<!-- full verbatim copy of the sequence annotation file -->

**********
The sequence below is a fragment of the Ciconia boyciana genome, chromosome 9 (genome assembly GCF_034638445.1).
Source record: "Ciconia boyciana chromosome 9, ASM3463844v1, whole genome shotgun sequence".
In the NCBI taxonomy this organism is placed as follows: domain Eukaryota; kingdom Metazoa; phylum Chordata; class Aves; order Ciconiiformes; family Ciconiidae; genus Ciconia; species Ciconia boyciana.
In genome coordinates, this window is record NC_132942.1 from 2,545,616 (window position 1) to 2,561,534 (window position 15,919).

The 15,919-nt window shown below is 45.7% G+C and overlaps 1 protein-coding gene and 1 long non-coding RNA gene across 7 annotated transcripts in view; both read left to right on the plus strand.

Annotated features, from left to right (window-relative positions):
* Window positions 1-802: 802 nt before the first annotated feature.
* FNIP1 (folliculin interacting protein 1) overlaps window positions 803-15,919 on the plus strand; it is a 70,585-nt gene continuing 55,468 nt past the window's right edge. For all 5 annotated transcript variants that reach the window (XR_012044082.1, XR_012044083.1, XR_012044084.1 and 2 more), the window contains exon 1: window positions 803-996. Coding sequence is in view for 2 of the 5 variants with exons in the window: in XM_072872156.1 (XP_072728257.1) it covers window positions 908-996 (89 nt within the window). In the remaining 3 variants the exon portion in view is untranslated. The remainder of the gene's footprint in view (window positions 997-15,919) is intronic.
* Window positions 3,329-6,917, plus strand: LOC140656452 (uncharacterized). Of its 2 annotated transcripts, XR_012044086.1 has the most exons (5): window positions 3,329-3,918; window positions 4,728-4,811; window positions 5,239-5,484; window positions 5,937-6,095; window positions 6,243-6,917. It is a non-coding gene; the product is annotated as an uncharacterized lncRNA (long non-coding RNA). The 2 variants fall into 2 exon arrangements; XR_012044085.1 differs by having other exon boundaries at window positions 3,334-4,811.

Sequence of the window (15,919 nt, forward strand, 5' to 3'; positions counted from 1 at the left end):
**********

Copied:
The sequence below is a fragment of the Ciconia boyciana genome, chromosome 9 (genome assembly GCF_034638445.1).
Source record: "Ciconia boyciana chromosome 9, ASM3463844v1, whole genome shotgun sequence".
In the NCBI taxonomy this organism is placed as follows: domain Eukaryota; kingdom Metazoa; phylum Chordata; class Aves; order Ciconiiformes; family Ciconiidae; genus Ciconia; species Ciconia boyciana.
In genome coordinates, this window is record NC_132942.1 from 2,545,616 (window position 1) to 2,561,534 (window position 15,919).

The 15,919-nt window shown below is 45.7% G+C and overlaps 1 protein-coding gene and 1 long non-coding RNA gene across 7 annotated transcripts in view; both read left to right on the plus strand.

Annotated features, from left to right (window-relative positions):
* Window positions 1-802: 802 nt before the first annotated feature.
* FNIP1 (folliculin interacting protein 1) overlaps window positions 803-15,919 on the plus strand; it is a 70,585-nt gene continuing 55,468 nt past the window's right edge. For all 5 annotated transcript variants that reach the window (XR_012044082.1, XR_012044083.1, XR_012044084.1 and 2 more), the window contains exon 1: window positions 803-996. Coding sequence is in view for 2 of the 5 variants with exons in the window: in XM_072872156.1 (XP_072728257.1) it covers window positions 908-996 (89 nt within the window). In the remaining 3 variants the exon portion in view is untranslated. The remainder of the gene's footprint in view (window positions 997-15,919) is intronic.
* Window positions 3,329-6,917, plus strand: LOC140656452 (uncharacterized). Of its 2 annotated transcripts, XR_012044086.1 has the most exons (5): window positions 3,329-3,918; window positions 4,728-4,811; window positions 5,239-5,484; window positions 5,937-6,095; window positions 6,243-6,917. It is a non-coding gene; the product is annotated as an uncharacterized lncRNA (long non-coding RNA). The 2 variants fall into 2 exon arrangements; XR_012044085.1 differs by having other exon boundaries at window positions 3,334-4,811.

Sequence of the window (15,919 nt, forward strand, 5' to 3'; positions counted from 1 at the left end):